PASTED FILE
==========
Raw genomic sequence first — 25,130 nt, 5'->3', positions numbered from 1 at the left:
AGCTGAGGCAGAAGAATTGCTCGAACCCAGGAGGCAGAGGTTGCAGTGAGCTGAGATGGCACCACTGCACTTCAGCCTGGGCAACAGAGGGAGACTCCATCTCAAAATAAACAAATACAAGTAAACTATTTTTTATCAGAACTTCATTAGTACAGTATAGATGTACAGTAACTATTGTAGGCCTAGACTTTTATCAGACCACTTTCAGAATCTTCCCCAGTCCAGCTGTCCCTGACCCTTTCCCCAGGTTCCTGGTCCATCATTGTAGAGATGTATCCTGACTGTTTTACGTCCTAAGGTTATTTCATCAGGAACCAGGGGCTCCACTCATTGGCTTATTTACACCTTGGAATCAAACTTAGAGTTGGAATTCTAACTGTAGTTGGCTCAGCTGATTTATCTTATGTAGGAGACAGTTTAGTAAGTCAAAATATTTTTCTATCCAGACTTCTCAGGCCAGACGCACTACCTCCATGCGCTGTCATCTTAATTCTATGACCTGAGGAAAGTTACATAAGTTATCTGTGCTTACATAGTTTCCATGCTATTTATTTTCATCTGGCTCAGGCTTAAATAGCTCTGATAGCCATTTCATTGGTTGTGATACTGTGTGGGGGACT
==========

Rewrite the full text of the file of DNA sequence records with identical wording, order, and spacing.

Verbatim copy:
Raw genomic sequence first — 25,130 nt, 5'->3', positions numbered from 1 at the left:
AGCTGAGGCAGAAGAATTGCTCGAACCCAGGAGGCAGAGGTTGCAGTGAGCTGAGATGGCACCACTGCACTTCAGCCTGGGCAACAGAGGGAGACTCCATCTCAAAATAAACAAATACAAGTAAACTATTTTTTATCAGAACTTCATTAGTACAGTATAGATGTACAGTAACTATTGTAGGCCTAGACTTTTATCAGACCACTTTCAGAATCTTCCCCAGTCCAGCTGTCCCTGACCCTTTCCCCAGGTTCCTGGTCCATCATTGTAGAGATGTATCCTGACTGTTTTACGTCCTAAGGTTATTTCATCAGGAACCAGGGGCTCCACTCATTGGCTTATTTACACCTTGGAATCAAACTTAGAGTTGGAATTCTAACTGTAGTTGGCTCAGCTGATTTATCTTATGTAGGAGACAGTTTAGTAAGTCAAAATATTTTTCTATCCAGACTTCTCAGGCCAGACGCACTACCTCCATGCGCTGTCATCTTAATTCTATGACCTGAGGAAAGTTACATAAGTTATCTGTGCTTACATAGTTTCCATGCTATTTATTTTCATCTGGCTCAGGCTTAAATAGCTCTGATAGCCATTTCATTGGTTGTGATACTGTGTGGGGGACT